Seriously, do an Elsa.  It’s so important that you end the lesson back on a positive note with everyone.  Never leave those negative emotions floating around so they can change the atmosphere of the next one.  Let it go! Don’t hold grudges and don’t judge an entire child’s personality on their behaviour choices at 10:20am. Remember that you have to set expectations.  If you’re holding onto to something from earlier your expectation might be a little lower and that’s not helping anyone.  Everyone needs to be believed in.

Be an influencer not a controller

Let’s face it, the old adage of “you can take a horse to water but you can’t make it drink” is totally true when it comes to behaviour management.  You can not control the choices that others make.  The only behaviour you CAN control, is your own!  You can, however, influence others.  Build relationships and put some preventative measures in place.  This can be done by:

  • Organising seating plans (and letting them change based on what you’re doing!)
  • Using displays around the walls as positive places for praise, examples of thinking, doing and learning
  • Greeting children every time you meet them and doing so with the right mindset to set them up for their learning
  • Having high expectations both academically and emotionally and then helping them to meet them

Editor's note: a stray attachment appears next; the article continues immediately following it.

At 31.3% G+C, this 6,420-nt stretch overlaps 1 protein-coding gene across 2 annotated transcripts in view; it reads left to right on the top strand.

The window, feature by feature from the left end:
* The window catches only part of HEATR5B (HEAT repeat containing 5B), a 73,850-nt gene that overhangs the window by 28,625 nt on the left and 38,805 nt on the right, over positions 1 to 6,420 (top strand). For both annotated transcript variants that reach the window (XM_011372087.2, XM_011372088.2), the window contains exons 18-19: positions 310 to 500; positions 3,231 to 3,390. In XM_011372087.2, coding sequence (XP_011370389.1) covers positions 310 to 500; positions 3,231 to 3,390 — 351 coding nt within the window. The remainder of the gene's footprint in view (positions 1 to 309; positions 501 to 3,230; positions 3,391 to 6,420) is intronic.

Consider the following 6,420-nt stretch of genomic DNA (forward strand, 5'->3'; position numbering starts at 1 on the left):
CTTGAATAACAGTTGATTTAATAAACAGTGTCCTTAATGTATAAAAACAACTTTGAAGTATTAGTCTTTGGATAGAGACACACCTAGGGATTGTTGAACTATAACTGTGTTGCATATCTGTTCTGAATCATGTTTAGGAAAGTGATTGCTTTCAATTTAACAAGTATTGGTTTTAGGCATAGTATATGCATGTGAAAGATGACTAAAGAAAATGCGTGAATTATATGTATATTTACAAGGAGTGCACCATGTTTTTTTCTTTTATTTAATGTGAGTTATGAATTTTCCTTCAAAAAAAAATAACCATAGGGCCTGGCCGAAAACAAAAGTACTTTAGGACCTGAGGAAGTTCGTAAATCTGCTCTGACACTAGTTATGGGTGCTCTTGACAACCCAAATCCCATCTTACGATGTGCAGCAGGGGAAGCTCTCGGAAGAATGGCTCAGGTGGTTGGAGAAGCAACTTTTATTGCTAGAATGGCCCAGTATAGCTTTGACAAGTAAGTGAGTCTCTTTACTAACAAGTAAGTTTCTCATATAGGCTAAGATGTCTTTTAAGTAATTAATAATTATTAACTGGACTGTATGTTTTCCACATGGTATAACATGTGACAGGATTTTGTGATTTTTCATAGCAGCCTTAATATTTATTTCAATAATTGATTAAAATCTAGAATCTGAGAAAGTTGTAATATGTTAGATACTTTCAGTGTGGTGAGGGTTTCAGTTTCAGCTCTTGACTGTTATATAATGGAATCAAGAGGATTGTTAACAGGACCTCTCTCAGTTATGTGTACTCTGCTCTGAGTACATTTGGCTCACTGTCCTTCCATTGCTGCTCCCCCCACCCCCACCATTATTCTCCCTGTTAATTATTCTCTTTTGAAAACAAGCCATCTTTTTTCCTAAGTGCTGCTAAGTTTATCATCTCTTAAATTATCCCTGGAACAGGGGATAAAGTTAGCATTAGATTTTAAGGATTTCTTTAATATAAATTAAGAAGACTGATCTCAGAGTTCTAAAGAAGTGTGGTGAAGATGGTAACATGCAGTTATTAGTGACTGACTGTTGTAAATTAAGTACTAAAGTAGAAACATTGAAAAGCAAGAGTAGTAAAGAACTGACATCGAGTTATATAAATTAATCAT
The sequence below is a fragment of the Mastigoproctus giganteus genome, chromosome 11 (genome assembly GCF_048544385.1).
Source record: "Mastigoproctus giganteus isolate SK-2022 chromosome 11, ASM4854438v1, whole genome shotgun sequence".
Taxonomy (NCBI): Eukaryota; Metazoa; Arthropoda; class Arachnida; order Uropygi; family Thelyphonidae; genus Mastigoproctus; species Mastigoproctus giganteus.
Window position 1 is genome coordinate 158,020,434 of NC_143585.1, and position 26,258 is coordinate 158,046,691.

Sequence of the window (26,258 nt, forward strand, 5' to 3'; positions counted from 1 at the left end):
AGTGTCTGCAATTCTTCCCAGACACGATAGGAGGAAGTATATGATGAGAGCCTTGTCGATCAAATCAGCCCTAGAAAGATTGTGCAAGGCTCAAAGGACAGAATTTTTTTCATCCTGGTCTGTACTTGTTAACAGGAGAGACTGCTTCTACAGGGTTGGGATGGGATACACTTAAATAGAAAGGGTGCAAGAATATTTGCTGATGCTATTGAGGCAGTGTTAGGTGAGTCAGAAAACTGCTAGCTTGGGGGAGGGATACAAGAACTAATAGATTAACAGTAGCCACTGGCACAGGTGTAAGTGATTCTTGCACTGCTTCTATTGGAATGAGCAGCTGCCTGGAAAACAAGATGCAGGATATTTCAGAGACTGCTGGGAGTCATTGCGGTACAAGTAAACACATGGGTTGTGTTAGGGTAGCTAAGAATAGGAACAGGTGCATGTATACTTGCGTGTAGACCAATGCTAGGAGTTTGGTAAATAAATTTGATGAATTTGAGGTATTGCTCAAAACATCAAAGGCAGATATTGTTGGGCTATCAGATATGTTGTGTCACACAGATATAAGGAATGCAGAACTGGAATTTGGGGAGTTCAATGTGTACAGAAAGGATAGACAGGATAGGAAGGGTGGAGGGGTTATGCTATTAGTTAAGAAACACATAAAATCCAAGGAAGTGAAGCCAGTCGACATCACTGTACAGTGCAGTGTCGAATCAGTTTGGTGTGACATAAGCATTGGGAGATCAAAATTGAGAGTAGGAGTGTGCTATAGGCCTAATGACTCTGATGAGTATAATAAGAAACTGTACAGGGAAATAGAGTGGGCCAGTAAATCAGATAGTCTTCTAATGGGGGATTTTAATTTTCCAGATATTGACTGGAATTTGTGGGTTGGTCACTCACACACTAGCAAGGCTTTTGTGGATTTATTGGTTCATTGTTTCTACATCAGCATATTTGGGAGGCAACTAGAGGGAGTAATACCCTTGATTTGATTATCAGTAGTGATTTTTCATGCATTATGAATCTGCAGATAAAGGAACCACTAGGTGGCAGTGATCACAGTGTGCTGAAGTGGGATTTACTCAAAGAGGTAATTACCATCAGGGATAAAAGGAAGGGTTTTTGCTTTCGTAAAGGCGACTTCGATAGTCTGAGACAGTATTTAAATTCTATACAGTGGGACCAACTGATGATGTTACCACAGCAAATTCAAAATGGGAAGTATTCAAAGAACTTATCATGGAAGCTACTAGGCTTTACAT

• Being consistent
  • Praise, praise, praise!  One thing I was taught (and this really works but you have to think!) was every time you have to say something negative, find six nice things to say to that child in the same lesson.  Anything! “James you’re very organised today”
  • Give little jobs to students who often struggle with behaviour.  Let them complete them and praise them.  Give them a chance to be responsible and let them thrive when they succeed by praising them
  • Say “Thank you” ALL THE TIME.  It’s a great way to show an expectation… even if not everyone is getting it right “Thank you to the left hand side of the room who are sitting quietly and looking this way” PAUSE – watch how long it take for the right hand side to join in.  You just praised a good choice and reminded the others of your expectations without making a fuss at all.
  • Thinking about the way you phrase things.  Direct them to the behaviour you want, make it clear that they’re in control of the choices they’re making… try not draw attention to the negative choices.  Here are two examples from my favourite behaviour management book.  Have a read and consider which one you think might be more effective and why. (oooh.. that sounds like another reflective post opportunity!)

“Michael, i need you to face the front and listen now. Thank you.”


“Michael, why are you turning around? You shouldn’t be talking when I am – you should be listening.”

“Wayne, if you don’t stop talking I’ll move you over here on your own”


“Wayne, if you choose to keep talking while i’m teaching, you’ll be choosing to sit here on your own. Let’s make a better choice now. Thanks”

(Hook and Vass, 2014)

Can you add to this list of behaviour management tips?  Go on… comment below this is where we share

©2021 Edufolios | Press Kit | Terms of Service | Privacy Policy | Image Attribution |    

Edufolios uses cookies to give you the best possible experience. To consent for cookies to be used, click accept.

Log in with your credentials


Forgot your details?

Create Account